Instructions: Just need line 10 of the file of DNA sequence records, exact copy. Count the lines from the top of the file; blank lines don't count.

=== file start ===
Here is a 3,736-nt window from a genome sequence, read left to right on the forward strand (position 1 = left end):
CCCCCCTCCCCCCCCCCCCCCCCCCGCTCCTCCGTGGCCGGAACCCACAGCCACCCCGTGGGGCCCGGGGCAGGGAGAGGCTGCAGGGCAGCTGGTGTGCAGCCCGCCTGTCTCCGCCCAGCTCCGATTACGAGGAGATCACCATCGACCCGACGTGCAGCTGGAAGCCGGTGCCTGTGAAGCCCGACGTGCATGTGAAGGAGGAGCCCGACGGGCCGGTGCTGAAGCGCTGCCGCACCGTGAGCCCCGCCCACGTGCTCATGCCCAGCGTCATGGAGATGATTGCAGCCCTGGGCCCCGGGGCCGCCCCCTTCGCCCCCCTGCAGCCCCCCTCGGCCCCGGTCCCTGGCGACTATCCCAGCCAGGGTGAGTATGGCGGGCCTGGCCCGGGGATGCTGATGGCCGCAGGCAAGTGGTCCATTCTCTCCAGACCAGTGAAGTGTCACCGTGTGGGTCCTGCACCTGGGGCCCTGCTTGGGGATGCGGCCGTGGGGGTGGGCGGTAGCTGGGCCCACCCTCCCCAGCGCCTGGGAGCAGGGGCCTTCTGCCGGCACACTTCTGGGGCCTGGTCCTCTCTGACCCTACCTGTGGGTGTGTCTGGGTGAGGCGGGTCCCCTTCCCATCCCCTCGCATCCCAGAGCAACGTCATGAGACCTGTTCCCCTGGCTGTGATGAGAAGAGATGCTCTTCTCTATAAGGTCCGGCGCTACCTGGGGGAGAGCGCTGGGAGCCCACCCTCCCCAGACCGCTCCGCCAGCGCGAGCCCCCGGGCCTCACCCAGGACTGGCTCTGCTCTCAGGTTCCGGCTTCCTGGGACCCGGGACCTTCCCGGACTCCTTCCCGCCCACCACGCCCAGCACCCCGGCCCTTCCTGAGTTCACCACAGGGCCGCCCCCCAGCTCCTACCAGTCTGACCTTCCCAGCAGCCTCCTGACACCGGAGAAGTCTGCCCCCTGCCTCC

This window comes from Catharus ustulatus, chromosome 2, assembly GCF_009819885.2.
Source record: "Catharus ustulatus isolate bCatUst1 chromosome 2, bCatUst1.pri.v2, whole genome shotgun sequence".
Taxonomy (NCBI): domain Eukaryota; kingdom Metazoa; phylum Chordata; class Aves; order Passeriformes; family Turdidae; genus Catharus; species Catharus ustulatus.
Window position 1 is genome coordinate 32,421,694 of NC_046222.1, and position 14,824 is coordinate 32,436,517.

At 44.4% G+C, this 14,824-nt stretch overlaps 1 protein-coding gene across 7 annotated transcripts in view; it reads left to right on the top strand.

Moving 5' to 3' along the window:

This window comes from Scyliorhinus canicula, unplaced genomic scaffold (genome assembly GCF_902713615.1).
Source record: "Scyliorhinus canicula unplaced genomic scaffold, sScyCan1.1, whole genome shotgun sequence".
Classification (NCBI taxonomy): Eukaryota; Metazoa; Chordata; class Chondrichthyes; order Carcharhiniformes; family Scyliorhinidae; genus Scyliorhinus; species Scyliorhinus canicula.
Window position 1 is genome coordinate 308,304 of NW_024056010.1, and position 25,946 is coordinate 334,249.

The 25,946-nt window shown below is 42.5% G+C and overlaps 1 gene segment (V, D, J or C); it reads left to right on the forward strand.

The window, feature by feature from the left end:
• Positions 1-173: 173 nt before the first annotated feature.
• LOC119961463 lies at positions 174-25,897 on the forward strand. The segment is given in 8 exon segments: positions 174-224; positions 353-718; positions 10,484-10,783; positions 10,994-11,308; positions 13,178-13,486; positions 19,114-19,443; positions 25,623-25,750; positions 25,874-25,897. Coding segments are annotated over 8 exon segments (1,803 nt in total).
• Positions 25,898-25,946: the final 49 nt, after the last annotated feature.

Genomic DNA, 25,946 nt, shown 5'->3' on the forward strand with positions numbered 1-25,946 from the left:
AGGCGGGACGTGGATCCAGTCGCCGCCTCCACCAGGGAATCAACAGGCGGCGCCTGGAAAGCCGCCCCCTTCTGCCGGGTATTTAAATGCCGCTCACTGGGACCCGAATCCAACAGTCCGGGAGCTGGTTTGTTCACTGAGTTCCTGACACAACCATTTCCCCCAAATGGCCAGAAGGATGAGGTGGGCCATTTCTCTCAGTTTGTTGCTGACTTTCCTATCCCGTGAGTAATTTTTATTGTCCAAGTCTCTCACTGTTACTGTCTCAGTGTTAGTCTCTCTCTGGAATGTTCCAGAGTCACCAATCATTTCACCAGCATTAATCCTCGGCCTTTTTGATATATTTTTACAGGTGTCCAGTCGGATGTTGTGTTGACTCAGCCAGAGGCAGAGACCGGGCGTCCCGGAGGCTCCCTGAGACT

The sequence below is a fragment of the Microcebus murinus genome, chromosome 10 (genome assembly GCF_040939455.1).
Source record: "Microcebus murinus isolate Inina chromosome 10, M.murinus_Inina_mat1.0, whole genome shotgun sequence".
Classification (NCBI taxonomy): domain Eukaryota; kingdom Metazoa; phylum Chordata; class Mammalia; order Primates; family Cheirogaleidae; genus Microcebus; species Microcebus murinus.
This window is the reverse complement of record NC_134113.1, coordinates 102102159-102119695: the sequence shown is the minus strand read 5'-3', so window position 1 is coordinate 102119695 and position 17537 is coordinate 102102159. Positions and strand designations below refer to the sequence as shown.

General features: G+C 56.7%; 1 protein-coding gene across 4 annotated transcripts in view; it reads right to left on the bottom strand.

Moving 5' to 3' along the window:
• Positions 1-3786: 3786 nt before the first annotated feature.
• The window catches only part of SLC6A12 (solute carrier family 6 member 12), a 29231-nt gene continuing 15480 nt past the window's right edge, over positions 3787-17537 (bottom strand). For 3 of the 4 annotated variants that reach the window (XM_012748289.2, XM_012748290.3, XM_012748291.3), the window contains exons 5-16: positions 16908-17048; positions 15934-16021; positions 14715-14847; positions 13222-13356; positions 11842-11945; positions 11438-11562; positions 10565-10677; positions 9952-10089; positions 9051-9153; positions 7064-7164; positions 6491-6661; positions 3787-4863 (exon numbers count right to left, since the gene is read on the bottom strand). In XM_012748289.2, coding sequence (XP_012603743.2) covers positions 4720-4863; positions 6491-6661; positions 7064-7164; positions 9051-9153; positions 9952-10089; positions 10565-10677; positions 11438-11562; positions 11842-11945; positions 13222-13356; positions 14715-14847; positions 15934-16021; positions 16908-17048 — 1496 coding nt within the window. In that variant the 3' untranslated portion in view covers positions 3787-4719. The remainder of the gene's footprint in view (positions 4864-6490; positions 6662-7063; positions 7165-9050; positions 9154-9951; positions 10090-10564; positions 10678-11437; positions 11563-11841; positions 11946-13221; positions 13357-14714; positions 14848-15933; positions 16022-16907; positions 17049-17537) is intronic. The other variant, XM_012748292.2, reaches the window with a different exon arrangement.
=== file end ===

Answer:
Source record: "Scyliorhinus canicula unplaced genomic scaffold, sScyCan1.1, whole genome shotgun sequence".